Data is one of the biggest drivers of innovation in healthcare today. Almost everything in healthcare relies on having access to the right data from developing new drugs and medical equipment to allocating resources.
Making use of this data often requires sharing with other organizations and that presents challenges when it comes to keeping it secure. We spoke to Riddhiman Das, co-founder and CEO at TripleBlind, to learn how healthcare organizations are securing their data while still making it accessible.
BN: Data is arguably the most critical driver of innovation in healthcare today. What trends is this driving and what are some key ‘amount of data’ stats in healthcare?
RD: Everything in healthcare hinges on having access to the right data: From developing new drugs and medical devices to allocating scarce resources amidst supply chain issues, the quality of an organization’s data directly impacts the quality of their solutions.
However, given the sensitive nature of healthcare data, getting your hands on the high-quality information necessary to make breakthrough innovation is a painstaking challenge. What if there was a way we could have our cake (access raw health data to drive life-saving advances in medical care) and eat it too (maintain said data’s privacy)?
Historically, organizations have tried to circumvent data privacy challenges by using synthetic, abstracted, or pre-anonymized datasets — but that strategy doesn’t cut it anymore. In the best case scenario, the use of these solutions can result in higher costs to healthcare systems without driving evidence-based results or innovation.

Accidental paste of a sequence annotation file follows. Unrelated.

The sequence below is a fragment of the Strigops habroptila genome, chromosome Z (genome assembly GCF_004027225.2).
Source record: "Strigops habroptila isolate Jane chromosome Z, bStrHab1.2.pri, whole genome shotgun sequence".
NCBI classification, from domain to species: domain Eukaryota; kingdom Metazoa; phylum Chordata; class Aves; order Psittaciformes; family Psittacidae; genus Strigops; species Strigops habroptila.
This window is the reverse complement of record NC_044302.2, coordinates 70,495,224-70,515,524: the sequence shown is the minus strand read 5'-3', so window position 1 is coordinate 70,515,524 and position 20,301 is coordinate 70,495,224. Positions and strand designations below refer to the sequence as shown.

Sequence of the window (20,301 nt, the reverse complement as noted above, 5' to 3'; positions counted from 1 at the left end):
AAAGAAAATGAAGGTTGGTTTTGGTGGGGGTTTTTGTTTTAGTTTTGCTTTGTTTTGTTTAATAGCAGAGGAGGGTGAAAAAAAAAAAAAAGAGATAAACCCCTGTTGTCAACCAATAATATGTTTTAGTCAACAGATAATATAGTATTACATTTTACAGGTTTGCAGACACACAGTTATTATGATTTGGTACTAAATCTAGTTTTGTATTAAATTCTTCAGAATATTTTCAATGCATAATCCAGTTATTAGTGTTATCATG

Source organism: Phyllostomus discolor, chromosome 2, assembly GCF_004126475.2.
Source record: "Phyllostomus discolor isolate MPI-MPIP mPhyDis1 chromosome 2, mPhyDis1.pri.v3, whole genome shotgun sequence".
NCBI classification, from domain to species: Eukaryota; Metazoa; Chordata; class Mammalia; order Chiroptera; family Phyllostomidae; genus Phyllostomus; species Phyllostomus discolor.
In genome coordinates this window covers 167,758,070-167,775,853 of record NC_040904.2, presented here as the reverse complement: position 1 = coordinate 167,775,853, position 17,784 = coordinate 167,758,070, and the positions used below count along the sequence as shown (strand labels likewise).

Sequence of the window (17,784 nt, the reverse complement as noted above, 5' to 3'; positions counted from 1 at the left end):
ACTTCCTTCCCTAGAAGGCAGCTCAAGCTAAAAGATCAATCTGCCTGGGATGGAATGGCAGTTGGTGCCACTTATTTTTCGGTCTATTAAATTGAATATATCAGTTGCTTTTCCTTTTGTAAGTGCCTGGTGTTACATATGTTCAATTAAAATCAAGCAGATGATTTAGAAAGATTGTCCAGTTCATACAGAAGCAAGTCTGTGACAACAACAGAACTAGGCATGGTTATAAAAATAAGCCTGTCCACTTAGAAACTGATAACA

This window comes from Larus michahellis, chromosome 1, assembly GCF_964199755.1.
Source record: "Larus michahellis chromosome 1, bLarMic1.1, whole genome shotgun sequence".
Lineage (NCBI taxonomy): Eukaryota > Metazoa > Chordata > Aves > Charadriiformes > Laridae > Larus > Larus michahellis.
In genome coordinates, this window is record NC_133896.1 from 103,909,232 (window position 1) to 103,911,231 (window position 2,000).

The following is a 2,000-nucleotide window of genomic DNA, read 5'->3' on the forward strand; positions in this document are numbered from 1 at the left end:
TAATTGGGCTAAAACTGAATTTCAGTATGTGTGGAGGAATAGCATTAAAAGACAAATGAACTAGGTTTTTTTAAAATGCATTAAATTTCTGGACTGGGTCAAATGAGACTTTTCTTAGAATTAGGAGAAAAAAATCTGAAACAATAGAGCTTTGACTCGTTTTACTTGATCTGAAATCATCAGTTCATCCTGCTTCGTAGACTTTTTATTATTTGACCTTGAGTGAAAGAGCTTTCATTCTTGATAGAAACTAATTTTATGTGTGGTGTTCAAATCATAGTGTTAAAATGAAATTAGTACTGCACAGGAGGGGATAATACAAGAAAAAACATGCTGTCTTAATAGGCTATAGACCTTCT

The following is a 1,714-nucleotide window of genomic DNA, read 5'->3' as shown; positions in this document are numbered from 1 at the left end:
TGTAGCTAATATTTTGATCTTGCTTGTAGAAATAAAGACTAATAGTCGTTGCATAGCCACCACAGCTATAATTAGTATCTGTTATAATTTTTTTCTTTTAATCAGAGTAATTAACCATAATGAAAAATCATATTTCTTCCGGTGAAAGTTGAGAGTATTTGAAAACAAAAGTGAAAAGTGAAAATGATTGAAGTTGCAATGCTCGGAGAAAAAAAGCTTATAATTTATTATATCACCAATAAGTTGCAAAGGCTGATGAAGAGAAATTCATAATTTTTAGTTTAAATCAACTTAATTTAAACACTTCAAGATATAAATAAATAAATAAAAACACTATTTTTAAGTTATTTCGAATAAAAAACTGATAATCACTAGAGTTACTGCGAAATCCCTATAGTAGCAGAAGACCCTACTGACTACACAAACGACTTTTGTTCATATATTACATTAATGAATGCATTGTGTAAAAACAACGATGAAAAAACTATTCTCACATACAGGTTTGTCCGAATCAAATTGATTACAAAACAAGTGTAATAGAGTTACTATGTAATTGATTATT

In the worst case scenario, healthcare systems still risk exposing private or sensitive information. Ideally, synthetic, abstracted, or pre-anonymized data maintain privacy while being completely indistinguishable from the dataset on which it is based. However, it’s still possible to pass private information from the original dataset into a synthetic dataset. If the original data set contains outliers that are passed into a synthetic data set, these unusual data points can easily be identified as original data — compromising patient privacy.
It’s no surprise that privacy and compliance concerns have trapped two zettabytes of data in silos and removed $500B in value creation for healthcare organizations.
Thankfully, new solutions have emerged that let organizations safely collaborate with sensitive data and algorithms using federated analytics. Keeping health data secure yet accessible offers the best of both worlds: Total privacy without any barriers to innovation.
BN: So we know healthcare has a data problem, how has this traditionally been tackled? And have data privacy initiatives such as HIPAA helped, or hindered health data management?
RD: Historically, organizations have tried to get around limited access to data by using synthetic, abstracted, or pre-anonymized datasets, but that strategy just doesn’t cut it. The method tends to be expensive, risky, and can result in flawed insights if the data contains errors or is missing key elements — that doesn’t really benefit anyone.
We need access to data to drive the next wave of innovation — people’s health and well-being depend on it. We can only achieve this if the data is kept private to maintain patient privacy and protect the intellectual property rights of healthcare companies and their industry partners.
Over the years, initiatives have emerged to address this. Everyone has heard of HIPAA, which was enacted to protect patients’ health information from disclosure without their consent or knowledge. It also features standards designed to improve efficiency in the healthcare industry. The less-talked-about Sentinel Initiative was created to monitor the safety of medical products via direct access to patients’ electronic health records. Despite legislation and initiatives to help with this problem, the challenge remains and will only become more amplified as health data grows in volume and complexity.